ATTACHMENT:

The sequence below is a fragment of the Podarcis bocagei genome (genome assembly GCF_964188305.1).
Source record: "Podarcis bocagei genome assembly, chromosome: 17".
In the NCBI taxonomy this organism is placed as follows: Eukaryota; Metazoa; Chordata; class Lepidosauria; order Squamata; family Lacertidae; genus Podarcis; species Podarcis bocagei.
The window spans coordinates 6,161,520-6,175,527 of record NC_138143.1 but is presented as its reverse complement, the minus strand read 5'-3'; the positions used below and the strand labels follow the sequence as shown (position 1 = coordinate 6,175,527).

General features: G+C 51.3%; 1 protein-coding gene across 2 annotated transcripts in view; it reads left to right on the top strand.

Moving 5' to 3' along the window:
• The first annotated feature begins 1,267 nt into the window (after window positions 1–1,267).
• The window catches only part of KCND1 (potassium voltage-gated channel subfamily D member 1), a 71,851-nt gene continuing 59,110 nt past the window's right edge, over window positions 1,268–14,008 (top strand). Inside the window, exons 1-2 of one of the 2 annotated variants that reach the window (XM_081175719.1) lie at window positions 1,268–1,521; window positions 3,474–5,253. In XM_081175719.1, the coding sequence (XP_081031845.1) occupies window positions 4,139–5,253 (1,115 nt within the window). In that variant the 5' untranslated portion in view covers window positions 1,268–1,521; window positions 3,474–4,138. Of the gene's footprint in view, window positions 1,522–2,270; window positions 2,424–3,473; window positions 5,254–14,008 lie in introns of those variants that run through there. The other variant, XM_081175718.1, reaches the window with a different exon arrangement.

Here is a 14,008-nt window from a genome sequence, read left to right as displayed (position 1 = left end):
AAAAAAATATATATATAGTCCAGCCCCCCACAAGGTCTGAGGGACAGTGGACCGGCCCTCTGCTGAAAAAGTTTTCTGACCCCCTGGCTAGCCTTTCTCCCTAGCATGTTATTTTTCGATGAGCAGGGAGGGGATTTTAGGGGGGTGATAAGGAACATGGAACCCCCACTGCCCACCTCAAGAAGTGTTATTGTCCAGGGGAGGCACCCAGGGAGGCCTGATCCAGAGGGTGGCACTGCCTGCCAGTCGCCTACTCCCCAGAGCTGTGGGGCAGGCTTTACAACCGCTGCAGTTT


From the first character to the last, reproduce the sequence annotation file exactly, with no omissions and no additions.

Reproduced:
The sequence below is a fragment of the Podarcis bocagei genome (genome assembly GCF_964188305.1).
Source record: "Podarcis bocagei genome assembly, chromosome: 17".
In the NCBI taxonomy this organism is placed as follows: Eukaryota; Metazoa; Chordata; class Lepidosauria; order Squamata; family Lacertidae; genus Podarcis; species Podarcis bocagei.
The window spans coordinates 6,161,520-6,175,527 of record NC_138143.1 but is presented as its reverse complement, the minus strand read 5'-3'; the positions used below and the strand labels follow the sequence as shown (position 1 = coordinate 6,175,527).

General features: G+C 51.3%; 1 protein-coding gene across 2 annotated transcripts in view; it reads left to right on the top strand.

Moving 5' to 3' along the window:
• The first annotated feature begins 1,267 nt into the window (after window positions 1–1,267).
• The window catches only part of KCND1 (potassium voltage-gated channel subfamily D member 1), a 71,851-nt gene continuing 59,110 nt past the window's right edge, over window positions 1,268–14,008 (top strand). Inside the window, exons 1-2 of one of the 2 annotated variants that reach the window (XM_081175719.1) lie at window positions 1,268–1,521; window positions 3,474–5,253. In XM_081175719.1, the coding sequence (XP_081031845.1) occupies window positions 4,139–5,253 (1,115 nt within the window). In that variant the 5' untranslated portion in view covers window positions 1,268–1,521; window positions 3,474–4,138. Of the gene's footprint in view, window positions 1,522–2,270; window positions 2,424–3,473; window positions 5,254–14,008 lie in introns of those variants that run through there. The other variant, XM_081175718.1, reaches the window with a different exon arrangement.

Here is a 14,008-nt window from a genome sequence, read left to right as displayed (position 1 = left end):
AAAAAAATATATATATAGTCCAGCCCCCCACAAGGTCTGAGGGACAGTGGACCGGCCCTCTGCTGAAAAAGTTTTCTGACCCCCTGGCTAGCCTTTCTCCCTAGCATGTTATTTTTCGATGAGCAGGGAGGGGATTTTAGGGGGGTGATAAGGAACATGGAACCCCCACTGCCCACCTCAAGAAGTGTTATTGTCCAGGGGAGGCACCCAGGGAGGCCTGATCCAGAGGGTGGCACTGCCTGCCAGTCGCCTACTCCCCAGAGCTGTGGGGCAGGCTTTACAACCGCTGCAGTTT